Invited Talk Topic: Reliability assessment of 10nm FinFET process technology.

Jin Ju Kim is senior quality and reliability engineer in Technology Q&R group, Foundry Business, Samsung Electronics in Korea since 2014. She is responsible for 10/14 FEOL reliability assessment which includes process evaluations, generating physical models for circuit reliability process design kit (PDK), and conducting process qualifications. She received Ph.D. degree in Nanobio Materials and Electronics from the Gwangju Institute of Science and Technology (GIST), Gwangju, Korea in 2014. She’s published more than 30 papers in the field of semiconductor and high-k reliability. Her research interest includes the physical reliability mechanism and modeling on high-k/metal gate stack technologies, as well as FinFET devices.

Dr. Philippe Perdu

Invited Talk Topic: Failure Analysis on Space Electronics: Best Practices, Challenges and Trends

Philippe Perdu is Senior Expert in microelectronics at CNES. He has led the VLSI Failure Analysis CNES laboratory since 1988. His main activity is to develop techniques and to adapt tools for electronic components dedicated to space applications. It mostly concerns FA process (defect localization).

His other activities are to provide support to space project (failure analysis at system / board / component level), to drive expertise roadmap (tooling) and to setup R&D programs related to VLSI expertise and reliability, to coach, train and supervise teams dedicated to these activities.

He holds an Electronic Specialty MS, Ph.D. and HDR (academic research supervisor). He has authored or co-authored more than 239 papers and 25 patents.

He chaired CCT MCE, a corporate network on electronic components and MEMS (2007 to 2011) and ANADEF, the French FA society (former president from 2005 to 2009, now secretary). He has been board member of EDFAS (Electron Device Failure Analysis Society), Organizing Committee member of ISTFA from 2005 to 2014 (Technical Chair in 2010, General Chair in 2012). He is still EUFANET (European Failure Analysis NETwork) board member, Associate Editor of EDFA Magazine, Editorial Advisory Board member of Miroelectronics Reliability and Steering Committee member of ESREF (Vice-Chair in 2015). He has participated in ESREF, ISTFA, IRPS, IPFA conferences as author, committee member and session chair.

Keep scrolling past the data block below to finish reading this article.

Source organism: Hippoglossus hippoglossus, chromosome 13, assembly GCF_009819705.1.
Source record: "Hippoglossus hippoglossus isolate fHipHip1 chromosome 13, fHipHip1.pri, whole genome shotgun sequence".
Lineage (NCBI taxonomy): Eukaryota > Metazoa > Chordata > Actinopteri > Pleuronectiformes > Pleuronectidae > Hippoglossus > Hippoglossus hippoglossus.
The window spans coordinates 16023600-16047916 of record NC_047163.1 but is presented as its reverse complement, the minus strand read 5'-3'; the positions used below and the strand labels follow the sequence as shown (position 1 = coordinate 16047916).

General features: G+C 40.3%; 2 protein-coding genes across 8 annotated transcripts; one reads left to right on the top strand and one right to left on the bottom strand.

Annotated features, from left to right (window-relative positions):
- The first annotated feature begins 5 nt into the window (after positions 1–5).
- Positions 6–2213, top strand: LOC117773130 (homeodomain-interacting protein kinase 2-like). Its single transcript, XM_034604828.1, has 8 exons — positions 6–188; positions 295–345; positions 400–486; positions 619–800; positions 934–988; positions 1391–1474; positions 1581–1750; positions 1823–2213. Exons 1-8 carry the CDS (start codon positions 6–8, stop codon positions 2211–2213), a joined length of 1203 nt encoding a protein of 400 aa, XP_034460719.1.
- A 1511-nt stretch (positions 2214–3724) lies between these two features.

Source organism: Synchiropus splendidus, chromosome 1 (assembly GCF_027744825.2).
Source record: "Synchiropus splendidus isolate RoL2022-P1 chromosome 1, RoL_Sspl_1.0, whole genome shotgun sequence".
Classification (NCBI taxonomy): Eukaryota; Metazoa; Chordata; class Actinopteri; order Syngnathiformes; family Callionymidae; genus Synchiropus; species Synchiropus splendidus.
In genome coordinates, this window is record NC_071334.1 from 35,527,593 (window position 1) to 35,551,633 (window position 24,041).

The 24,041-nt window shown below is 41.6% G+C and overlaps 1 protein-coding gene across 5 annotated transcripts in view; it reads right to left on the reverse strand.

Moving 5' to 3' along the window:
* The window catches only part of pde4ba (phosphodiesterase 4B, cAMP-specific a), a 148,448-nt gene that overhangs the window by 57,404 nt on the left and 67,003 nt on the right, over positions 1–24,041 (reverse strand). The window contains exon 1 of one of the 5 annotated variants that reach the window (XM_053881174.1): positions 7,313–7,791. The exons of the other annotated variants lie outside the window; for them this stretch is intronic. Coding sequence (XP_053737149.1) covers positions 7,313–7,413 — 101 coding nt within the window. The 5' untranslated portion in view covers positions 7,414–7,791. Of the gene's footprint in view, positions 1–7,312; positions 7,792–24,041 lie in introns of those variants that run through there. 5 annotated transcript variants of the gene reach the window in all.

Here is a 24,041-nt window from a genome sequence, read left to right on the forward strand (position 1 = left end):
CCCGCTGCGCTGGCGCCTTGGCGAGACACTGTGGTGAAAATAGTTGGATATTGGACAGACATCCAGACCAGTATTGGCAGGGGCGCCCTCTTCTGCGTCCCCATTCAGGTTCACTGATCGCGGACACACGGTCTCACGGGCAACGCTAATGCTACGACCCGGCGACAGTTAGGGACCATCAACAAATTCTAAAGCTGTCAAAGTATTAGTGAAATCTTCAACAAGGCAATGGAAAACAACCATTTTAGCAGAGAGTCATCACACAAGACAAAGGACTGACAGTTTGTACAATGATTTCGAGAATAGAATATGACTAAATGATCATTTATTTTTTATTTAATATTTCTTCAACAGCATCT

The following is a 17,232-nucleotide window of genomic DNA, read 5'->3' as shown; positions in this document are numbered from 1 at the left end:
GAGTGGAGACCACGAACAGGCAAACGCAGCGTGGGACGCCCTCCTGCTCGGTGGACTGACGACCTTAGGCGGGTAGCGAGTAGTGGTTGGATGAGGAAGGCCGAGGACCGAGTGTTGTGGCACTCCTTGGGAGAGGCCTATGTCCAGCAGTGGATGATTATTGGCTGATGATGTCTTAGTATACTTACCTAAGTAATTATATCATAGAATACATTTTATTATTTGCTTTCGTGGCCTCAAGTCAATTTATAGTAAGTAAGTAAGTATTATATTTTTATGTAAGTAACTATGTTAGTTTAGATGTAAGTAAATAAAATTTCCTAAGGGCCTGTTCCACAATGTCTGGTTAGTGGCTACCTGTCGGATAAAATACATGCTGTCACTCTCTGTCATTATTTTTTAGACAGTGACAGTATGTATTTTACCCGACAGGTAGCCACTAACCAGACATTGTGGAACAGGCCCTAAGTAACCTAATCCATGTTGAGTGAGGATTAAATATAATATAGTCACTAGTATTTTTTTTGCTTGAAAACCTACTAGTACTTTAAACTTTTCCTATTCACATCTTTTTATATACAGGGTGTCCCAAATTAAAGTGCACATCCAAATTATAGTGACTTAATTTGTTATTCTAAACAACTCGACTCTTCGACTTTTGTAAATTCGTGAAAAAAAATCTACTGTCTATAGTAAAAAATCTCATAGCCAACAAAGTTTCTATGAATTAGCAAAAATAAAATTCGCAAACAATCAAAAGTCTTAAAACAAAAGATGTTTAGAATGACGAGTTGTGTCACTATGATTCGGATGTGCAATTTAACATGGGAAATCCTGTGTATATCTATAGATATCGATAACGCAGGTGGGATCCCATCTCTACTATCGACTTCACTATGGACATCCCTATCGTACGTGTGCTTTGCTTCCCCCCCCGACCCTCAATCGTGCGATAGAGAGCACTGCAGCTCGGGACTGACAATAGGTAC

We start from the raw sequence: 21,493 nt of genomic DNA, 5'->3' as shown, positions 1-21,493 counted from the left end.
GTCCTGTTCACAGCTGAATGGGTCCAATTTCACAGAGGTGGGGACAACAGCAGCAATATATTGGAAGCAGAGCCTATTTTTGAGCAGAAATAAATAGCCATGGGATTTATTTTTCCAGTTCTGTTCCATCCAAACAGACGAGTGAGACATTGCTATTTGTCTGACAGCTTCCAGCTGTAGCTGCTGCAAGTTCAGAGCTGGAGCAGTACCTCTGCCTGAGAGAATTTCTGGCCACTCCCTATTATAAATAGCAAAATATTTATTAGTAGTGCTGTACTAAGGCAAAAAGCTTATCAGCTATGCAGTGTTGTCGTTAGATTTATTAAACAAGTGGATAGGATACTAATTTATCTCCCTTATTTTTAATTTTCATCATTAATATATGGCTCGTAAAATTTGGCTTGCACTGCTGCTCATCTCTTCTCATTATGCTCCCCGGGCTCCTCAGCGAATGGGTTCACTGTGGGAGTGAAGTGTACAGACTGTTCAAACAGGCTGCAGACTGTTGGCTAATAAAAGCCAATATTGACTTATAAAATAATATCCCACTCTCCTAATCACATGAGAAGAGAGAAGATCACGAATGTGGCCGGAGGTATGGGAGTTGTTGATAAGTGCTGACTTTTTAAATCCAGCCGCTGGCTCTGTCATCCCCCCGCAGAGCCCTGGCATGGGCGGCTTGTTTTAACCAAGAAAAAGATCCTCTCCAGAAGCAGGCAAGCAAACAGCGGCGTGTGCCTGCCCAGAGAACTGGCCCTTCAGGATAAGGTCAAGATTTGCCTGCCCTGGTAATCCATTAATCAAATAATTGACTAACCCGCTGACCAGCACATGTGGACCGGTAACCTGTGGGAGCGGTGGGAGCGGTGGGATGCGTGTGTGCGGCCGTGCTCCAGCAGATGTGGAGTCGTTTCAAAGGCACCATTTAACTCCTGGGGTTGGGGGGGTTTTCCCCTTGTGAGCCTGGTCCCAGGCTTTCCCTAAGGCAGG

He his doing research on optical testing (static and dynamic laser stimulation, laser probing and emission microscopy) and defect localization in 3D devices.

He is deeply involved in CNES / NTU cooperation and Adjunct Senior Principal Research Scientist at Temasek laboratories @ NTU since 2016 and Intraspec Technologies Scientific Advisor since 2011.

Tutorial Topic: SiP, Packaged stacked devices and other challenging 3D assembly analysis

3D devices technologies allow cost reduction, performance boost and more and more functionalities integration:

– Systems in Package (SiP) embed heterogeneous technologies (sensors, RF, power, analog, and digital);